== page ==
Two New England Patriots documentaries will premiere within the next few days. The fine folks at NFL Films were kind enough to provide NESN.com with advance copies of both features, and we’re happy to report they did not disappoint whatsoever.
“Do Your Job Part 2: Bill Belichick and the 2016 Patriots” and “America’s Game: 2016 Patriots” both paint colorful and revealing portraits of New England’s latest Super Bowl season, with the former focusing on the coaching staff and game plan intricacies while the latter views the title run through the eyes of the players.
There are far too many highlights for us to include in one story, but we’ve compiled some of the most interesting tidbits for you to enjoy while you wait for the shows to premiere.
“Do Your Job Part 2” debuts Sunday night at 7 p.m. ET on NBC, then re-air next Wednesday at 8 p.m. ET on NFL Network. The first showing of “America’s Game” will follow at 9 p.m. ET on Wednesday.
— As was the case with the first “Do Your Job,” which was released after Super Bowl XLIX, this installment featured interviews with head coach Bill Belichick, offensive coordinator Josh McDaniels, defensive coordinator Matt Patricia and nearly every Patriots position coach, many of whom speak to the media for only a few minutes each year. Patriots owner Robert Kraft and president Jonathan Kraft also made cameos.
— The coolest part about watching both “Do Your Job” films is learning the previously untold stories behind some of the most important plays of each Super Bowl. A few examples from the new edition:
- Patricia predicted Dont’a Hightower would strip-sack Matt Ryan because Tevin Coleman was hurt and Devonta Freeman struggles with blitz pickup. More on the breakdown of that play here.
- The Patriots covered Julio Jones differently because they believed he was nursing a foot injury. Jones still managed to make a few ridiculous receptions but finished with just four catches overall.
- Belichick had the foresight to insert three extra two-point plays into the Patriots’ playbook ahead of Super Bowl LI. They ended up using all three, including one on James White’s game-winning touchdown in overtime — a play originally designed for Dion Lewis.
— The most interesting sequence covered in the film was the Patriots’ final defensive series, during which a Trey Flowers sack and a drawn hold by Chris Long pushed the Atlanta Falcons out of field-goal range.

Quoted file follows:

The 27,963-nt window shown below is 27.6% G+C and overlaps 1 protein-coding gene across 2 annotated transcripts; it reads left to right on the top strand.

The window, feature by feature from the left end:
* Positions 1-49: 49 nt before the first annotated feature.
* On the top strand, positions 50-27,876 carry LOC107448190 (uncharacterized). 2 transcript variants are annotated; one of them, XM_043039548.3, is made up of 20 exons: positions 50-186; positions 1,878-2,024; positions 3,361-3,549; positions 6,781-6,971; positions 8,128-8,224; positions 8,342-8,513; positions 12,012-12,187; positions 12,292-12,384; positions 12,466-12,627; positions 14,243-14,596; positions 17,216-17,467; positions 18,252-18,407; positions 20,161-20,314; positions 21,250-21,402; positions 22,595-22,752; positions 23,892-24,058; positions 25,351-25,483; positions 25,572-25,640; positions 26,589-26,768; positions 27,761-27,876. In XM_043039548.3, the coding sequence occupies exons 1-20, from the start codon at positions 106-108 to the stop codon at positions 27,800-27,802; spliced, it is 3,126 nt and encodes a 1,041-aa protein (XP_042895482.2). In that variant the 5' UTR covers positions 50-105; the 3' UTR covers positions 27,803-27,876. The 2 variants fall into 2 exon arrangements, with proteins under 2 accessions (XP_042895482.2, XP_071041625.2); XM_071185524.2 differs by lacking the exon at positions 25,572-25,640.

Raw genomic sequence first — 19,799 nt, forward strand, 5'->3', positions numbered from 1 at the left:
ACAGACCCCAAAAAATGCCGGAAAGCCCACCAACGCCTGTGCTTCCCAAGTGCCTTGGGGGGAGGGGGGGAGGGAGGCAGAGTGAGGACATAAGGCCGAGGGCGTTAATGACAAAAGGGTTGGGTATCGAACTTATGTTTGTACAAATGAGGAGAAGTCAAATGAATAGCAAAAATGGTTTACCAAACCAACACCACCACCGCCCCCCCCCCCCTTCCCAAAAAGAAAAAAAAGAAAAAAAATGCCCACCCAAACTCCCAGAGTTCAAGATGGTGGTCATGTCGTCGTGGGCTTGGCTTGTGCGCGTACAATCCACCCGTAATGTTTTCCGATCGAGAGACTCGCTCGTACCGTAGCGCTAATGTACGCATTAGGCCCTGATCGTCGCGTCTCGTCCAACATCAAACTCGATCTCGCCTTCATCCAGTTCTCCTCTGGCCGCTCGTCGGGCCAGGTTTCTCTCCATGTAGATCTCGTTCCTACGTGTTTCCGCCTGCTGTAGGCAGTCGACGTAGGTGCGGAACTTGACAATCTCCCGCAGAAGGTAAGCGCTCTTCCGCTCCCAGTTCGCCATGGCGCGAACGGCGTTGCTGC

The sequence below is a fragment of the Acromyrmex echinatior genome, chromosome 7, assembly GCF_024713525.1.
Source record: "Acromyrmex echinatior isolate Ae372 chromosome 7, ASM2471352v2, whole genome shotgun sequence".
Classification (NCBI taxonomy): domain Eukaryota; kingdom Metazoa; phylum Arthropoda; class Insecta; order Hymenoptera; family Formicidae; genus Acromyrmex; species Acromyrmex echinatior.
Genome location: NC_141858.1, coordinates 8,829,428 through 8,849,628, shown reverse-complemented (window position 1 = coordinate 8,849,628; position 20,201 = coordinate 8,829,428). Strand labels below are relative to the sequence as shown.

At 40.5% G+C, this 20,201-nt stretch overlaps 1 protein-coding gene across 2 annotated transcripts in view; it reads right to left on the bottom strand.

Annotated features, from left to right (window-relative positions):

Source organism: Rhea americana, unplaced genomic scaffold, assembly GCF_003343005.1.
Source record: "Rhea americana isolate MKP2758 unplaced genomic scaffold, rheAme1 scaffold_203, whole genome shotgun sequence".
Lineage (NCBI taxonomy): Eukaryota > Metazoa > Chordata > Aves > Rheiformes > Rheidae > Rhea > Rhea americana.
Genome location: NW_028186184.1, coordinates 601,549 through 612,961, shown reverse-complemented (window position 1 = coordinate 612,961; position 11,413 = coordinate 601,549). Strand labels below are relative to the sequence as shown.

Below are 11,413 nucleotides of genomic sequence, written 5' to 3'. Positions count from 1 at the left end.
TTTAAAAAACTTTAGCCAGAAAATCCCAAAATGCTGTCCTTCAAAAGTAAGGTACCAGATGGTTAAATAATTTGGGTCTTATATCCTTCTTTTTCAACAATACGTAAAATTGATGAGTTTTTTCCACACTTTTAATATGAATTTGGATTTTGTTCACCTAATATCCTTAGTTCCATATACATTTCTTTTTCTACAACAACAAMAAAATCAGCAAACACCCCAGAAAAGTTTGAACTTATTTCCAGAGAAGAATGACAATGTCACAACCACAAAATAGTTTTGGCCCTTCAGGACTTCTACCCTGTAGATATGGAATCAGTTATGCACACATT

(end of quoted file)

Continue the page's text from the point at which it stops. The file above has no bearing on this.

The holding penalty isn’t remembered as one of the game’s signature plays, but the foresight that helped cause it is fascinating.
The exact story is a bit too complicated to recap here, but it involved the Patriots’ scouting report on Falcons left tackle Jake Matthews, Patricia’s knowledge that the Super Bowl officiating crew had whistled a Kansas City Chiefs tackle for holding on a pivotal play a few weeks earlier, and some subtle actions by Hightower on the previous snap.
“Sometimes in those moments in the game, I’m totally wrong,” Patricia said. “One hundred percent. Somehow, it all worked out.”
— The Patriots nearly lost a key contributor to an injury at practice during Super Bowl week. But it wasn’t a player — it was football research director Ernie Adams, whose interviews are some of the most entertaining parts of “Do Your Job.”
— The casting director for “America’s Game” really nailed it: Julian Edelman, LeGarrette Blount and Dont’a Hightower were excellent picks to help narrate the 2016 Patriots season. Edelman and Blount both are big personalities, and Hightower, who’s typically reserved around the media, turns out to be very engaging in this setting.
— Lighthearted moments include the trio taking turns reading Edelman’s children’s book, “Flying High”; Edelman and Blount struggling to pronounce Hightower’s actual first name, Qualin; Blount losing his mom in the post-Super Bowl celebration; and Edelman’s many descriptions of his connection with Patriots quarterback Tom Brady.
The best: “I’d say it’s like two dolphins. We’ve got sonar. I know where Flip’s at. Skip’s over here. Flip and Skip. We’re just throwing sonars off each other.”
— Edelman, Blount and Hightower also offer honest takes on the season’s most surprising development, the trade of star linebacker Jamie Collins.
“A lot of guys didn’t agree with it,” Blount said. “All guys didn’t agree with it. I don’t think nobody did.”
“It’s kind of like, ‘Holy (expletive),’ ” Edelman added. “I can’t believe that just happened.”
— The consensus from every coach and player across both films was that from the minute they won the overtime coin toss in Super Bowl LI, the Patriots knew their defense wouldn’t see the field again.
“Ballgame,” Hightower said. “I think everyone kind of knew if we get the ball first in overtime, it’s a wrap.”
Thumbnail photo via Matthew Emmons/USA TODAY Sports Images